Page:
One of the worst feelings of this healing journey is the feeling of loneliness. I can be in a room full of people and still feel isolated. I can be having dinner with my closest friends and still feel lonely.
It’s hard to explain where the loneliness feeling comes from. It seems like it’s so deep in your soul that no one can even see it. I would say, if most of the people who know me described me, they would not say I was “lonely”.
Feeling like you are the “odd one”, or the one who is different, is very common in child abuse survivors. The truth is that we were different. We didn’t play like most children. We didn’t dream like most children. We spent a lot of time in fear. We spent a lot of time with dread. We spent a lot of time trying to please others. We spent a lot of time keeping our feelings locked up. When we laughed, it was forced. We had to laugh to make others believe that nothing awful was happening to us. We had be strong against physical pain, in order to keep quiet. We had to be an adult in a little person’s body.
Today I’m desperately trying to feel attached to people and things. I’m trying to feel like I have a home and friends and people that love me. I’m trying to feel like I’m going to be ok.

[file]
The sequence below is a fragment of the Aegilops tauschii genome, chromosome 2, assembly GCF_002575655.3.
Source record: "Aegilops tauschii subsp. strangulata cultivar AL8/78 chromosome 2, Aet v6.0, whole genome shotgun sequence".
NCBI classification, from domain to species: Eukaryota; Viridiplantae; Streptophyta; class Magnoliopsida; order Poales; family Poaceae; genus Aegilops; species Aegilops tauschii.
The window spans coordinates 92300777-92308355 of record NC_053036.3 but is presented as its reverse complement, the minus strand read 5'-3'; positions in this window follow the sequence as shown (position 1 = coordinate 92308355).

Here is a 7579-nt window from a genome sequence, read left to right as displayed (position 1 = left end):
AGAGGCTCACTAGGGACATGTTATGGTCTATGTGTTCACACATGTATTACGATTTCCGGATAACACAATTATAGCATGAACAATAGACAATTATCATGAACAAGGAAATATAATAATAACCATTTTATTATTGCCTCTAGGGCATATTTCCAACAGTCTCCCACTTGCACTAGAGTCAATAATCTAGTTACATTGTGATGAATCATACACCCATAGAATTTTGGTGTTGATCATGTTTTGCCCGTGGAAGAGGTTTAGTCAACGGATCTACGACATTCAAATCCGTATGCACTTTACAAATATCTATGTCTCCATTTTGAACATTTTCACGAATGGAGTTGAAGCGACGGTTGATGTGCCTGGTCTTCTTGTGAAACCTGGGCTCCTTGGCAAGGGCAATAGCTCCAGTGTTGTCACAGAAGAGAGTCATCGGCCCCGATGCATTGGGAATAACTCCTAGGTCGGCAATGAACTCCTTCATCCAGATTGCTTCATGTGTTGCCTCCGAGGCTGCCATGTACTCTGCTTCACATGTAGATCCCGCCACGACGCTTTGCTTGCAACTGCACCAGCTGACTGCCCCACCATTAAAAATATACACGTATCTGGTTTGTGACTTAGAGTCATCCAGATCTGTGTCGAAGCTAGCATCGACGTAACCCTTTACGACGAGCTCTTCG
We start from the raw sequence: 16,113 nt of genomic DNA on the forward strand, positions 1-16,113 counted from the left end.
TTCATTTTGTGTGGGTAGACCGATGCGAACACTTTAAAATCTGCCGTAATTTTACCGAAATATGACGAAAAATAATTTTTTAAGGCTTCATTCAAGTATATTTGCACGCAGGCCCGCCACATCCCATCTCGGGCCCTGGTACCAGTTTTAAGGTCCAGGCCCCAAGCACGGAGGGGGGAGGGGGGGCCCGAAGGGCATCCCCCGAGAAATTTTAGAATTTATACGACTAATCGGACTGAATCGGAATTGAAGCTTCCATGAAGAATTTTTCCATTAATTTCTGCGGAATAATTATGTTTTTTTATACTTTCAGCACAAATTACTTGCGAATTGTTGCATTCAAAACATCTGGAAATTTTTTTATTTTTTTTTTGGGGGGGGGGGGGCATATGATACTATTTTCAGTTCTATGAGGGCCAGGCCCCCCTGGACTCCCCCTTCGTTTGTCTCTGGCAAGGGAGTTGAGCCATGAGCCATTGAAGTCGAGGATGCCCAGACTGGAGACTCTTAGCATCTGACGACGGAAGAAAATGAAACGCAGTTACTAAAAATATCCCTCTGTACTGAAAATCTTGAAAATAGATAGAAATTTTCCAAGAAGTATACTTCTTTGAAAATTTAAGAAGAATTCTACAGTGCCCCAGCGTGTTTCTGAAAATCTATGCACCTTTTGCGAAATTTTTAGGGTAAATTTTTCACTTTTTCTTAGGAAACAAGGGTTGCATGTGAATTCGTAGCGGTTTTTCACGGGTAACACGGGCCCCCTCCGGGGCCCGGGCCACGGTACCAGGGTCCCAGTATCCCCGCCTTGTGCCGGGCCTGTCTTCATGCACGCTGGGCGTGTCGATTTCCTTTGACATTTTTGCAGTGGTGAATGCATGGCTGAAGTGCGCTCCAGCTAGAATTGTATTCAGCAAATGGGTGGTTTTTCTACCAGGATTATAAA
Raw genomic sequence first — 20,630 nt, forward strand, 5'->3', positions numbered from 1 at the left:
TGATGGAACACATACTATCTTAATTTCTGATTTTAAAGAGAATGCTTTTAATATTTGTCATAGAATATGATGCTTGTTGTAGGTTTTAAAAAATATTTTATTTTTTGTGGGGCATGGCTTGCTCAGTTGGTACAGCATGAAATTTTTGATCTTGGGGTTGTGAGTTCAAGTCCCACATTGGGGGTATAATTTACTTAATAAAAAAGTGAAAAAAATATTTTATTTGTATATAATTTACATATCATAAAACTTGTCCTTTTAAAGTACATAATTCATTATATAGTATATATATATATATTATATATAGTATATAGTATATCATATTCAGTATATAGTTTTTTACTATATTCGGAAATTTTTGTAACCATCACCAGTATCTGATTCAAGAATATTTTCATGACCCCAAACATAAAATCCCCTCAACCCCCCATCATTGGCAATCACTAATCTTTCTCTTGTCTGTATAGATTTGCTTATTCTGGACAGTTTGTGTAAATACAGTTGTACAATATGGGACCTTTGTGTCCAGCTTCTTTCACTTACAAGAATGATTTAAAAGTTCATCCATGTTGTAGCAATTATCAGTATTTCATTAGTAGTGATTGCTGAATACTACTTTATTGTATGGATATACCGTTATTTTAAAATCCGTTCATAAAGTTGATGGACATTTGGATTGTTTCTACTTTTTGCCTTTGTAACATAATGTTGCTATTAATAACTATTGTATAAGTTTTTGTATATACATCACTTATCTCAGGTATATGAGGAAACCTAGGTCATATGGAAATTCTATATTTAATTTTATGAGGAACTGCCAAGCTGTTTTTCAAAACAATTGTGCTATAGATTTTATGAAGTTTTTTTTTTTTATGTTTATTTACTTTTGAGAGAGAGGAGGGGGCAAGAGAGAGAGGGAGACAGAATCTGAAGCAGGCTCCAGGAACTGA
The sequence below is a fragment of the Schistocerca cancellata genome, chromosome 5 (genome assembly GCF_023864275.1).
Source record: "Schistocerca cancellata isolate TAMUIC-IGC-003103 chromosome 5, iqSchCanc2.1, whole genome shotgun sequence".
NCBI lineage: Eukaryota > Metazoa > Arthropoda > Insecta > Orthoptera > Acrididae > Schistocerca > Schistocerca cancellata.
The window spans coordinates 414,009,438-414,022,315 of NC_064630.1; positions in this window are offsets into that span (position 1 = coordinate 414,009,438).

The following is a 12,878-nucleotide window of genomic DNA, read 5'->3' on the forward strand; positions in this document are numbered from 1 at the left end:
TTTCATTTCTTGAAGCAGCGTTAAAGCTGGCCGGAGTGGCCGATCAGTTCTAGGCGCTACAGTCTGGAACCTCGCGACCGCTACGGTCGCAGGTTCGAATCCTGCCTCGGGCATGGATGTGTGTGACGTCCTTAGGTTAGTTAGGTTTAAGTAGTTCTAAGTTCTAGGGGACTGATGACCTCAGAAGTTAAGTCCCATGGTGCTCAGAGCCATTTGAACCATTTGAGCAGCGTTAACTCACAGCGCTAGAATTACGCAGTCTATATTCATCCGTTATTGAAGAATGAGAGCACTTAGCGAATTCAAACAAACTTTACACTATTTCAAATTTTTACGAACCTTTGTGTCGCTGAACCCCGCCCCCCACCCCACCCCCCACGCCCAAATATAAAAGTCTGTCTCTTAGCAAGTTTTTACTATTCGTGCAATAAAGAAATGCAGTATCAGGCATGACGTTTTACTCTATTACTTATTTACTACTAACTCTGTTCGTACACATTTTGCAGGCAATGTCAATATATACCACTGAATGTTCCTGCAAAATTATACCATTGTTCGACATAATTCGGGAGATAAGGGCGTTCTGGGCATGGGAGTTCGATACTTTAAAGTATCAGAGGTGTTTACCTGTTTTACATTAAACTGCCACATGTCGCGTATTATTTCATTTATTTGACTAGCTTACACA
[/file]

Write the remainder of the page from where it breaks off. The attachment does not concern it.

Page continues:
One of the worst parts of loneliness is that it’s a cycle. You feel lonely and then you feel stupid for feeling lonely. Then you just want to isolate yourself so no one knows you feel lonely. And you definitely cannot tell others that you feel lonely, because they will take it personally.
Feeling attached to someone would mean that you have to be vulnerable and set up to be hurt or used. Feeling attached would mean that you can’t hide your true inner self any more.
As I mentioned before, hugging is one of the most vulnerable expressions for me. In my childhood, there weren’t hugs and holding. There wasn’t bedtime stories and family dinners. There wasn’t I love you messages or notes in my lunchbox. There wasn’t family vacations and movie nights. There just wasn’t attachment. There wasn’t a feeling of belonging.
Now, that probably is my biggest struggle. I don’t know how to feel like I am apart of other’s lives. I feel like I’m an observer. Watching other’s have happiness.
I’m going to keep fighting the inside loneliness. And I’m so grateful to the friends who have told me over and over again that I have worth. I want to believe them. I want to be a part of someone or something. I just have to learn to believe in myself first. If I can’t reach that lost child and raise her to feel loved, how can anyone find a worthy adult?
Until next time – I am being MJ every day.